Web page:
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Singapore can do more to help women conceive

As financial and emotional support for those with fertility issues improves, stepping up education and conversations may boost pregnancy and take-home baby rates here

In Singapore, most newlyweds want to have children within the first three years of marriage, but most are blissfully unaware of potential fertility issues.

This is especially significant given the trend of people marrying later.

At the same time, the demand from patients over 40 years old for Assisted Reproduction Technology (ART) treatments has been increasing.

The average age of women coming forward to us for ART was 37 in 2016, and this figure has gone up.

Age is the major cause of fertility problems in women.

In Singapore, the total fertility rate registered 1.14 last year - the lowest here since records began in 1960.

The number of babies born here also fell to an eight-year low in 2018.

As part of a range of measures recently announced to support marriage and parenthood, Singapore will remove its age limit for women undergoing in-vitro fertilisation (IVF) treatments from next year.

A cap on the number of IVF cycles will also be removed and there will also be new and enhanced subsidies for ART treatments.

The latest Government measures constitute a step in the right direction as it leaves the choice of childbearing to women.

Removing the IVF age limit allows those who remain healthy and fertile beyond 45 to continue trying for a baby.

This will also be beneficial to women who marry late and want to have children.

The removal of the limit to the number of cycles allowed is also welcome as older women likely have to go through more cycles to obtain healthy eggs.

These measures will reduce the need for women to seek fertility treatments elsewhere.

A moot point would be that even if a woman is fertile, IVF is often needed to achieve a successful pregnancy as more commonly, there is a male infertility factor present.

The male factor contributes to approximately 50 per cent of the reason for the need for IVF.


The risks for older women are mainly associated with medical disorders, like hypertension and diabetes, as well as a much higher chance of miscarriage due to the inherent risks of having chromosomally abnormal foetuses.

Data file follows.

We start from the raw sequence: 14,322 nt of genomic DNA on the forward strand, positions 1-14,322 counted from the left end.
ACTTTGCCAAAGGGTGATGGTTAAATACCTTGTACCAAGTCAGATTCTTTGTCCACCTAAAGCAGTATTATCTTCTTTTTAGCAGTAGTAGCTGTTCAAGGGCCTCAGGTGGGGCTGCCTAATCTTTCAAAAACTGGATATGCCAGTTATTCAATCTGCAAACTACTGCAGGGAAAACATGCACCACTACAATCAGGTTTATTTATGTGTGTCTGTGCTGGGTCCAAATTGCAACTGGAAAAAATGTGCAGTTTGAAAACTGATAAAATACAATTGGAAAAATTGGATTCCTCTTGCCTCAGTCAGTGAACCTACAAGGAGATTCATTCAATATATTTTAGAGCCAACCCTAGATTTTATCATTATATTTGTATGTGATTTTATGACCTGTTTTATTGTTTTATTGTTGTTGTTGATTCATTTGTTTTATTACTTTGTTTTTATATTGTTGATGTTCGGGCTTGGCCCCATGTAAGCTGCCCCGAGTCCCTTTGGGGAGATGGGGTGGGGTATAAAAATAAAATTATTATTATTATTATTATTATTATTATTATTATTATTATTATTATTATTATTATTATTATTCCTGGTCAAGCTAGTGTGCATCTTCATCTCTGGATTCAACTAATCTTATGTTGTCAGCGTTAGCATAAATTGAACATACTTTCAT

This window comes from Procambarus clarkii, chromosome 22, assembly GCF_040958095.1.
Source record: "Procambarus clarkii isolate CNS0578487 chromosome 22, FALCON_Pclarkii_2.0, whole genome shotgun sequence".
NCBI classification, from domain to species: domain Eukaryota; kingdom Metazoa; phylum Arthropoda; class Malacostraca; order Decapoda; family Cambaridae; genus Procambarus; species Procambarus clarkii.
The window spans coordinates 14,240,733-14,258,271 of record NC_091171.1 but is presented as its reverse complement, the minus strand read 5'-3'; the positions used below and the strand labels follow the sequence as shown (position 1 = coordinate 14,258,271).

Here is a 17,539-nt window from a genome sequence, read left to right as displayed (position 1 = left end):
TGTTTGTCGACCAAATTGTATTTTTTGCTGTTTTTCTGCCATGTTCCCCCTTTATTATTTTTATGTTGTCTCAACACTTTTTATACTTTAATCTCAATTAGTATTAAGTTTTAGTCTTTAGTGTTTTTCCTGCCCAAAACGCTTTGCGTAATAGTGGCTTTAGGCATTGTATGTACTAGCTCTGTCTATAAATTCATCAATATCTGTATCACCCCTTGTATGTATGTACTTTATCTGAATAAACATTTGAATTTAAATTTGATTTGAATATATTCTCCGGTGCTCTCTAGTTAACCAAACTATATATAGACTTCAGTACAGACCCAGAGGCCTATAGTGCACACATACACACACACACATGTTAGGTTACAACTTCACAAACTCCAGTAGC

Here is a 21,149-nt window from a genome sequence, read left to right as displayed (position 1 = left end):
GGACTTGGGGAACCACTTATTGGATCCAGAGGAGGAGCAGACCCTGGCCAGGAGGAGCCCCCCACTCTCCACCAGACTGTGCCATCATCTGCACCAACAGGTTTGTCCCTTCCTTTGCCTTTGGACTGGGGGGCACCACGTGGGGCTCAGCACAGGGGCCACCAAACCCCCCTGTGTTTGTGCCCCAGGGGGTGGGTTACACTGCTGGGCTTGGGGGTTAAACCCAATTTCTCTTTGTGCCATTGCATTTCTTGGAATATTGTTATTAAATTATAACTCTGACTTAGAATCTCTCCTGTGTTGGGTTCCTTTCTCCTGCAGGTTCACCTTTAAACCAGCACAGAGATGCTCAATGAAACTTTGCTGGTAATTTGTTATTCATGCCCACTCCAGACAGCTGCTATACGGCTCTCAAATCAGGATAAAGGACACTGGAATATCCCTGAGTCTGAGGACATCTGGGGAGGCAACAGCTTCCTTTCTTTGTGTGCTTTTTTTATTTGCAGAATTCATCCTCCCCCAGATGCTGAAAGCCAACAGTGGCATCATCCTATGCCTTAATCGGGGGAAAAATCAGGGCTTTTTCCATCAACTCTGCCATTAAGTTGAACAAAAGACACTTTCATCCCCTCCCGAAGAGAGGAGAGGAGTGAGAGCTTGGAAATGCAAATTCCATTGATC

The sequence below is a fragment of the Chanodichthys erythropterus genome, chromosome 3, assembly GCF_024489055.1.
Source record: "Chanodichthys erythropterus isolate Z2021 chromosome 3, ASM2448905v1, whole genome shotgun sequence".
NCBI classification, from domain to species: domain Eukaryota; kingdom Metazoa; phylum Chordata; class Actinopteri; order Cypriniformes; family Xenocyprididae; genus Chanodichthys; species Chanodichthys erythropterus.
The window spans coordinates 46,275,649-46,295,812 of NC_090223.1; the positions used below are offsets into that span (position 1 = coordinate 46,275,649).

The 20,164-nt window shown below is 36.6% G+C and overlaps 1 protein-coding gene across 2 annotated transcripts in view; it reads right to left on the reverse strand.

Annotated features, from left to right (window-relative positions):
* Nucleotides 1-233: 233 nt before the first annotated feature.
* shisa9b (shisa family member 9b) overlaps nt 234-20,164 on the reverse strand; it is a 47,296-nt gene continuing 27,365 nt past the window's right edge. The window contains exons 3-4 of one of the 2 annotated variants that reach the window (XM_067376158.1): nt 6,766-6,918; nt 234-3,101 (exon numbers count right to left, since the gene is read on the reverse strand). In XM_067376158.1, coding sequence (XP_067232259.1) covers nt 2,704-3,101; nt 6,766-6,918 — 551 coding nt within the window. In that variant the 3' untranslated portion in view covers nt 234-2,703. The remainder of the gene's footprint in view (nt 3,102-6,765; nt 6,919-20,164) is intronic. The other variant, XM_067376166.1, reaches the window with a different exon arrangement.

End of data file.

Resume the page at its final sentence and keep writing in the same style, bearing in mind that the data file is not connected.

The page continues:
If miscarriage occurs, there may be a need for invasive procedures to remove the pregnancy tissue.

This can potentially damage the uterine environment, and as a result of the emotional stress, also further decrease the woman's fertility.

As a woman ages, there is also an increased risk of other gynaecological problems like fibroids or endometriosis, which can also reduce the chance of conception.

So what can we do more in the fertility space in Singapore?

As it stands, egg-freezing is only allowed on medical grounds here.

However, many women across the world have the option to preserve their fertility, so that when they are ready to have a baby, they are able to.

Egg-freezing has been accepted as a useful tool - it is not a proposition for everyone, but perhaps it is time to consider adding this option to improve women's chances of conception here.

Preimplantation Genetic Testing for Aneuploidy (PGT-A) could be another tool to help reduce the risk of having an abnormal embryo implanted, and therefore wasting an ART cycle.

To improve the take-home baby rate, checking the embryos to determine which is normal prior to transfer has the potential to reduce cost as well as physical and emotional trauma for a couple.

More importantly, there is a need to educate and stimulate more conversations around fertility even as the provision of financial and emotional support for those having difficulties have improved.

This will go a long way in improving pregnancy and take-home baby rates in Singapore.

The writer is a medical director at Virtus Fertility Centre Singapore and specialises in obstetrics, gynaecology and fertility.